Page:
Thrive for future generations
Aspiration: Australia’s grains industry remains a global leader in sustainability, for people, the planet and our long-term ability to farm.
Growers care deeply about the environment and are already leaders in efficiency of resource use. However, community expectations and our climate are changing. The grains industry must keep ahead of these changes and use science to progress our ability to accurately measure the sustainability and environmental performance of our industry and support responsible stewardship.
Sustainability encapsulates the enduring legacy of GRDC’s purpose: farming for our people and our planet into the future.
Often referred to as the ‘triple bottom line’, sustainability encompasses the environment, people and their businesses*. It expands thinking to consider the long-term repeatability of results across seasons and the impacts we have on the environment and others. Society reasonably expects safe, sustainable and responsible agricultural production. RD&E should support resilient and profitable farming systems and communities which value and preserve natural resources, ensure access to capital and markets and uphold the industry’s reputation and trust within the wider community.
Sustainability investment by GRDC extends beyond this pillar, with direct sustainability benefits delivered through numerous projects across the broader portfolio. Development of new, non-chemical pest control options or more efficient use of water, energy, and nutrient inputs as examples of long-term GRDC investment in this area.
Sustainability is quickly becoming the new normal, underpinned by four drivers:
Source: Four key drivers of sustainability18
Access to capital
In 2019, funds based on ESG-themes pulled in a record-breaking US $20.6bn
Mandatory disclosure of climate risk by publicly listed entities in NZ, UK and Hong Kong
Canola growers selling into the EU must meet sustainability requirements for market access
6 in 10 consumers are willing to change shopping habits to reduce environmental impact
Sustainable, responsible production systems
Knowing the true environmental footprint of Australian grain supply chains can help to identify what more can be done to protect nature, air, soil and water. Progressing the ability to report sustainability and environmental performance of farm businesses and the broader grains industry easily and accurately should be accelerated. Underpinning science is required to better define and quantify the impact of different farming systems or practices on both financial and non-financial performance measures, including natural capital and biodiversity.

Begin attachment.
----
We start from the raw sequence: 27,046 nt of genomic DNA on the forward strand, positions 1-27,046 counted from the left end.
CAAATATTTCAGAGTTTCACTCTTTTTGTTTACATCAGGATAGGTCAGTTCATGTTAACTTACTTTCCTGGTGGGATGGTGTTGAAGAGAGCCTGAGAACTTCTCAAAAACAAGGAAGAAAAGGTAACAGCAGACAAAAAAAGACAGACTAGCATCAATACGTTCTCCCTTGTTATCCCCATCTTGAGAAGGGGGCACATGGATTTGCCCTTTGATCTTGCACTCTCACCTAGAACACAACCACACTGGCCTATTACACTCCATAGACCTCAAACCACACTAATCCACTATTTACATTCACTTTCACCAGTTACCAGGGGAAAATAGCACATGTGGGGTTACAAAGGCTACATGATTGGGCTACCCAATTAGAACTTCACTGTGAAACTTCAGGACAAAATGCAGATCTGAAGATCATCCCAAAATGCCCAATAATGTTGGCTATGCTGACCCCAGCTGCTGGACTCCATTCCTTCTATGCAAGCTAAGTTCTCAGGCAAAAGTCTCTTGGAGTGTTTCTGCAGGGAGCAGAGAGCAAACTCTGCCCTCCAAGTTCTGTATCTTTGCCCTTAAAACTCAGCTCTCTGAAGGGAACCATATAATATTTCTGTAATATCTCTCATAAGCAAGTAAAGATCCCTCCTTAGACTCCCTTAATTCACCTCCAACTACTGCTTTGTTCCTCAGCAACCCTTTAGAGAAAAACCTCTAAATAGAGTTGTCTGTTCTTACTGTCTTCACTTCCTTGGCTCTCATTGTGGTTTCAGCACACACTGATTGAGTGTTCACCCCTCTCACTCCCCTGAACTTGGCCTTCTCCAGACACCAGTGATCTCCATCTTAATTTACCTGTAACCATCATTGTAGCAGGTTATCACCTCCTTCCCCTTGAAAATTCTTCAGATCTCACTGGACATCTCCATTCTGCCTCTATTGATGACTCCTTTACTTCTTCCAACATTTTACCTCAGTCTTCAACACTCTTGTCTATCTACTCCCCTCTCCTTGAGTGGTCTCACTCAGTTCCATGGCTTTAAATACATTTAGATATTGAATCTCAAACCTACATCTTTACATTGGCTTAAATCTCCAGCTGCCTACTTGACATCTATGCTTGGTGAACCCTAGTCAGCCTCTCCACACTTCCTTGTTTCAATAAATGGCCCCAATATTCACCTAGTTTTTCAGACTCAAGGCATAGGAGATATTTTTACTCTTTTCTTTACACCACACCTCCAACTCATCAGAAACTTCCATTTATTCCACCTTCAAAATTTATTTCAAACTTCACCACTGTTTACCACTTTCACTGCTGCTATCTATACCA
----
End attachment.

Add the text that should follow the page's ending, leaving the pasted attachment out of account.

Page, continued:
RD&E should help growers, advisers and industry sort through the complexity of carbon accounting, sequestration and the myriad of different tools available to inform what growers can practically do to profitably build soil organic carbon and reduce green-house gas emissions intensity. Opportunities also exist to improve growers’ understanding of the market drivers and emerging opportunities in ecosystem services and support a shift to renewable technologies.
Support communities and social licence
People are at the heart of sustainability, from their role in the paddock through to being consumers. Addressing the changing needs and expectations of society requires a co-ordinated effort by many to help support the resilience, adaptability and health of communities and the industry’s future.
Regional communities and farm business are changing as a result of increased scale, adoption of technology and centralisation of populations. The decisions growers make on-farm have increasingly greater consequences for their business. Working with others, targeted RD&E can help to
better understand and manage workforce challenges, improve farm safety and build the skill of growers to manage complex businesses.
Investment across the agricultural sector to support social licence will be critical to ongoing access to technologies and long-term ability to farm. Understanding and engaging more effectively with consumers around shared values and concerns will be important to continue to build and maintain trust.
* The portfolio of investments against this strategic pillar is focused upon impacts on planet and people. The economic element of sustainability is captured primarily through investment against other strategic pillars. GRDC's investment in sustainability will be captured through impact reporting at a whole portfolio level.
18. KPMG (2022). The time is now. The Australian Agricultural Sustainability Framework (AASF) and its role in sustainable
supply chains. https://nff.org.au/wp-content/uploads/2022/05/NFF_AASF-Report_v15_sml.pdf